It is important to note that as students working in Japan for an extended period you are NOT eligible to purchase nor ride on a JR Rail Pass during your stay in Japan. It is an illegal act and you will be prosecuted if found doing so, and you will disgrace your host company and likely lose your visa.

Combating Initial Loneliness in Japan

The larger the company, generally speaking the more effort is required to make friends. Don’t expect to be treated as the special gaijin (foreigner) or you may be disappointed. Get involved immediately – join your work group for lunch. Say greetings each day whether or not they are returned and try to maintain a cheerful attitude. Don’t depend on your work group for socializing after work. Join Company sports teams or other culture clubs, and language exchange classes and check out the local city hall for community events and classes.


Beer and sake come in communal bottles. Generally speaking, people do not pour their own beer or sake but rather offer to pour it for others. The key is not to let someone else’s glass become empty. Always lift your glass to receive beer or sake and say domo or sumimasen. Remember to take turns pouring, this is a sign of respect for others. Usually, the more junior you are in relation to others, the more drinks you will pour.


In a restaurant or at someone’s house, it is a sign of courtesy to wait for everyone to be ready before beginning to eat. If you can remember to say itadakimasu as you begin to eat, that is good manners. The Japanese are particular about chopsticks and would consider the following to be rude: waving chopsticks about while talking; chewing on the end of chopsticks, sticking them upright in food, and rubbing them together prior to eating. Also, passing food with your chopsticks is not appropriate. If serving from a formal communal dish, use the other end of the chopsticks to help yourself to the food, placing it on your own plate, and turning the chopsticks around again to eat.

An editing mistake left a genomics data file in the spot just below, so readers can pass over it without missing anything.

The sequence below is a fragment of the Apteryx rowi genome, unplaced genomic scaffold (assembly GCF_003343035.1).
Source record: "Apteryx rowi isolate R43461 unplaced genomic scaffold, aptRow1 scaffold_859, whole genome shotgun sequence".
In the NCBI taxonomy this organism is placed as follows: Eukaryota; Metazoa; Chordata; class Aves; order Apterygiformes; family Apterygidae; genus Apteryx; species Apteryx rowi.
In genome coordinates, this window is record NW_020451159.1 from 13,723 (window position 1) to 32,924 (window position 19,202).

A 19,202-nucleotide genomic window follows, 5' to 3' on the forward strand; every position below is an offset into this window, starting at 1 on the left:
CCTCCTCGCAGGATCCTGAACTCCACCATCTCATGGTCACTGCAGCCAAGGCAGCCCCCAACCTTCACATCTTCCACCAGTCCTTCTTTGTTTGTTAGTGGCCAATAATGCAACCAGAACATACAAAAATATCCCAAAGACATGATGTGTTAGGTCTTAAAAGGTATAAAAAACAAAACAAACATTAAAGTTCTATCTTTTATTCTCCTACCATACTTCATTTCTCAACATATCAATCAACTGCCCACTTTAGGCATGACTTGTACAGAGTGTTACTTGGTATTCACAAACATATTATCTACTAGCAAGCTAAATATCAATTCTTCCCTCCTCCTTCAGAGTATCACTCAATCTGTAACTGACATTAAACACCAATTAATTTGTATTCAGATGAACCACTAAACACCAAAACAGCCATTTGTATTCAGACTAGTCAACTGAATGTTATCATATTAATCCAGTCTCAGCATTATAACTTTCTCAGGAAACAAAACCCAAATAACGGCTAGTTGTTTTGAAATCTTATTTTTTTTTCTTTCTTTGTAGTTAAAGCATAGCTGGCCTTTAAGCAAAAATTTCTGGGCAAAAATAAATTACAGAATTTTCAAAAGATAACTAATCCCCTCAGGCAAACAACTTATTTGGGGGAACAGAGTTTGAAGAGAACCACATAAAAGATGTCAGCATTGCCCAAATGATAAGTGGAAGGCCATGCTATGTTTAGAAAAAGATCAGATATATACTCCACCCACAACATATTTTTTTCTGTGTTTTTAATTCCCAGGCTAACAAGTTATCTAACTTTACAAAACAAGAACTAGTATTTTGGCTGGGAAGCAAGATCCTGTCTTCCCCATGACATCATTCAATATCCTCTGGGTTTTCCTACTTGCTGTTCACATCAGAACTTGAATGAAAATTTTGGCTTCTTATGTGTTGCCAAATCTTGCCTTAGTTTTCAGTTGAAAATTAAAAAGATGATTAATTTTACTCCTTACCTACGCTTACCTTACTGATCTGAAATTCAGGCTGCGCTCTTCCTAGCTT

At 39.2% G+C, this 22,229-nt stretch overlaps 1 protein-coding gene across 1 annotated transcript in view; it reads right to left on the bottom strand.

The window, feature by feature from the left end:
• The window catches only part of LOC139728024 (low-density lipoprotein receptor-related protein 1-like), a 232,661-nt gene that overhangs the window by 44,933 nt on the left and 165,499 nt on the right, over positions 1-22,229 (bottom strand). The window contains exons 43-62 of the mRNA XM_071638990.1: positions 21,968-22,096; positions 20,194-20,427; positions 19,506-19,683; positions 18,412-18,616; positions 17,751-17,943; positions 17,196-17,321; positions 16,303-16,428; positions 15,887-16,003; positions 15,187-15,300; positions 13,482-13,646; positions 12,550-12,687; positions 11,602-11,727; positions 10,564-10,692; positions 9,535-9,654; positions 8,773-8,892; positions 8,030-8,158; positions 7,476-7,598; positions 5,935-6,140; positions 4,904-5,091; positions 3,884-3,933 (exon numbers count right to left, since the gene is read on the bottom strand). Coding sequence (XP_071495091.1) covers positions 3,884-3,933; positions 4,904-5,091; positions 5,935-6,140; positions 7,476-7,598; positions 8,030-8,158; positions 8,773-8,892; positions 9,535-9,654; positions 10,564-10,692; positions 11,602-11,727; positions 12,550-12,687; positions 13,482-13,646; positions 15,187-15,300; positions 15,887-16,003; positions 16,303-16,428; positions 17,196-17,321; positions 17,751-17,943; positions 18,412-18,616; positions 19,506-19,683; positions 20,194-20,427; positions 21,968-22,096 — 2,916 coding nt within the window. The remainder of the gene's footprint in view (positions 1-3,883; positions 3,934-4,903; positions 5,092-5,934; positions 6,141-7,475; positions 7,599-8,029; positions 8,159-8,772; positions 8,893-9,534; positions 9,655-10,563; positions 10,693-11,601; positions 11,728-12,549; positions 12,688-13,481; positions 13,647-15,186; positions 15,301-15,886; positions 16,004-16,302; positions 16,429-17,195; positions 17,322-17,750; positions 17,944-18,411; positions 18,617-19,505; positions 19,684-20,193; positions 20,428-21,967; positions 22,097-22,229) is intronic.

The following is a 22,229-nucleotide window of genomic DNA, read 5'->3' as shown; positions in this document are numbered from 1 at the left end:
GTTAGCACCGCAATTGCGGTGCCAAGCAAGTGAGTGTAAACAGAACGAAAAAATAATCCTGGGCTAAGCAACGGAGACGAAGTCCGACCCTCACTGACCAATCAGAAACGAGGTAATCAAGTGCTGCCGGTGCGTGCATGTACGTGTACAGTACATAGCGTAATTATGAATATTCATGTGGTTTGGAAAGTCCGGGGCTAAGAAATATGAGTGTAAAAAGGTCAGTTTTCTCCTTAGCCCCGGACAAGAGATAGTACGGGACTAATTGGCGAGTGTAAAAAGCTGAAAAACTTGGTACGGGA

Rice is a staple food and has a lot of cultural importance. Try to finish all of your rice as a sign of courtesy and if at someone’s house or at a restaurant, don’t pour soy sauce on top of your rice (this would be equivalent to pouring ketchup all over your food). Lift the rice bowl when eating from it, do the same with soup and use your chopsticks to eat the vegetable, fish etc, found in the soup. Try not to refuse what is offered and be prepared to eat lots of fish. If you are someone’s guest, remember to compliment the host on the delicious food; if you can remember, say gochisosama deshita when finished.